• lexical density ,  the proportion  of meaning carrying words, is  higher than in many other forms of writing (email, magazines etc.  – perhaps opposite to what you would think)
  • with a limitation on the number of characters per message or post, 140 in this case,  people learn to improve word choices
  • in turn,  this improves editing skills

In the interview,  Christian commented that this type of analysis can and has been repeated.   This is not an isolated ‘one time’ look at this area.

When one considers the writing benefits summarized here,  I believe there is a strong case to incorporate  the social media writing medium in the school system.   Of course there are natural connections to digital citizenship, engagement, real world audiences etc.

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As a classroom educator,  if you are already doing this, keep going!  If not,  consider giving it a try with an age appropriate system, a collaborative document with simulated limits  or even  offline.

Related Resources

Listen to the  CBC Podcast  with Christian Rudder on Dataclysm

Book:  Dataclysm  by Christian Rudder

Have a comment?   Please share.

~Mark

Meet the Teacher Night Tech Slam

At this point in my life I find myself with one university graduate and one in first year and on the way.  It has certainly been a long time since I attended an elementary school meet the teacher night.

In a  recent summer conversation with WRDSB teacher  Alison Bullock,  my interest in the parent  aspect of  school year startup was rekindled.  Alison was enthusiastically sharing about her plans to provide parents attending with a fast paced “tech slam” – a quick tour through many of the different online services students would be using in their learning journey with her.  I approached Alison about attending meet the teacher night,  and I was thrilled that she readily agreed.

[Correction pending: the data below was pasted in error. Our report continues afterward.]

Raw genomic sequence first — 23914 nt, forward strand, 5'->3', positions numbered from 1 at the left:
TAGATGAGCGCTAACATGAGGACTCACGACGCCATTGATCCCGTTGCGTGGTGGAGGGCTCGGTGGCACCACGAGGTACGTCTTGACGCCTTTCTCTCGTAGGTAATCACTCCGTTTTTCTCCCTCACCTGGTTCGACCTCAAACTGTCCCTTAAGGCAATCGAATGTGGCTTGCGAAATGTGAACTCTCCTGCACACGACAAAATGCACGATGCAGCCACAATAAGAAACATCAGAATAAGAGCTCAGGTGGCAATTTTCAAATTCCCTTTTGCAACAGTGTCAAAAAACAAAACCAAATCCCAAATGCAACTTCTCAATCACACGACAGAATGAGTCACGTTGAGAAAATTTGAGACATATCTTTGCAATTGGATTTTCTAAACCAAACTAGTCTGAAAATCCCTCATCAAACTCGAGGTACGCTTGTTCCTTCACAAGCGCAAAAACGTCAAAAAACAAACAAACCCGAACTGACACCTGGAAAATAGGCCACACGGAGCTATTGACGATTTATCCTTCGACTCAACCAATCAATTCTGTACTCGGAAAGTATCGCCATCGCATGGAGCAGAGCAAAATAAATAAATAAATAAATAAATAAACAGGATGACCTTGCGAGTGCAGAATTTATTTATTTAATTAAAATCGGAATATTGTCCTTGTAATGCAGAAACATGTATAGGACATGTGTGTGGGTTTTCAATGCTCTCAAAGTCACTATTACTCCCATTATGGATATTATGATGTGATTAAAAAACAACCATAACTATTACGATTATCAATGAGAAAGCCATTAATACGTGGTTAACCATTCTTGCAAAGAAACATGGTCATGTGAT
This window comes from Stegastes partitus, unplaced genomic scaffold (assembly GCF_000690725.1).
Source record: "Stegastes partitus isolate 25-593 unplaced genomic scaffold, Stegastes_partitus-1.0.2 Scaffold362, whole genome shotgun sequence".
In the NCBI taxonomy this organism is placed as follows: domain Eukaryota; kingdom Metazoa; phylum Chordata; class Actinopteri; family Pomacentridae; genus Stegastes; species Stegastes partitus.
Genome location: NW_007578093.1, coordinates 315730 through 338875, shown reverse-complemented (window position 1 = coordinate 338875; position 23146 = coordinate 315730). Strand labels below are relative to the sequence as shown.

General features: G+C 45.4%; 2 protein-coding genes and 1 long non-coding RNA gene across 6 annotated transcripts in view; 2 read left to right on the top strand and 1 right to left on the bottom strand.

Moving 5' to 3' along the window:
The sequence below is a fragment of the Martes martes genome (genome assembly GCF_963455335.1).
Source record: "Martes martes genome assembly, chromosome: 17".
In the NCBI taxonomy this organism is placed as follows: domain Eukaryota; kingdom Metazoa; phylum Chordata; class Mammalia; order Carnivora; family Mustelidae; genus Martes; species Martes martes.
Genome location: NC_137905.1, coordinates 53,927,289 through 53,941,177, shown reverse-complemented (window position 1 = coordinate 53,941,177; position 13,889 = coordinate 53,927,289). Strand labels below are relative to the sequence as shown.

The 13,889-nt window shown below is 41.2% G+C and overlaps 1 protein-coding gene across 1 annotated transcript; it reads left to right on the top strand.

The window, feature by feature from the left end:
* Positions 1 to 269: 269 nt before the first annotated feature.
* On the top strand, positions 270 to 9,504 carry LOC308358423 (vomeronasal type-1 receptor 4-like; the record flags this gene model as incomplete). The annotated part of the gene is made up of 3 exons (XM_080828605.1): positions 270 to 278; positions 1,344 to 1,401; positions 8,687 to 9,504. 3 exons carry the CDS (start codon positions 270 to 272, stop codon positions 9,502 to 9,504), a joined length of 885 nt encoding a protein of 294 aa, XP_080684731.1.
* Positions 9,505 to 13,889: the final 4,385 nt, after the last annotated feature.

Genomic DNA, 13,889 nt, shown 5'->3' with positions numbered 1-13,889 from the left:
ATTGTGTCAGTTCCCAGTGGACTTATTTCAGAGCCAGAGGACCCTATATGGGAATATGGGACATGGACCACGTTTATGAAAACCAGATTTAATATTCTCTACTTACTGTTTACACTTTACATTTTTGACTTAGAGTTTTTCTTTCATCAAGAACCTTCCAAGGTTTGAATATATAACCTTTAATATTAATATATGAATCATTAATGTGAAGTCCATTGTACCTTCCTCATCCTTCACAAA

On parent night evening, I arrived at portable 4 to find an energized room of parents and students.  Students were eagerly leading parents to their seating area.

QRdesk

On the top of each desk was a  QR Code  that linked to a personalized welcome video for each parent.  Students were visibly excited to show their parent(s) how to access the video and have them watch it.

Now it was time for the tech slam.

Wow – actioned packed, filled with key learning statements and clearly highlighted  the connected learner robust technology enabled approach to be used in the classroom.

Casual conversation with parents afterwords showed excitement and interest  about the  approach to learning their child would participate in.

If I had elementary school aged children,  this is the type of classroom learning experience I would want them to have.

Related Resources:

Follow Alison’s class on Twitter: ESTP4.

~Mark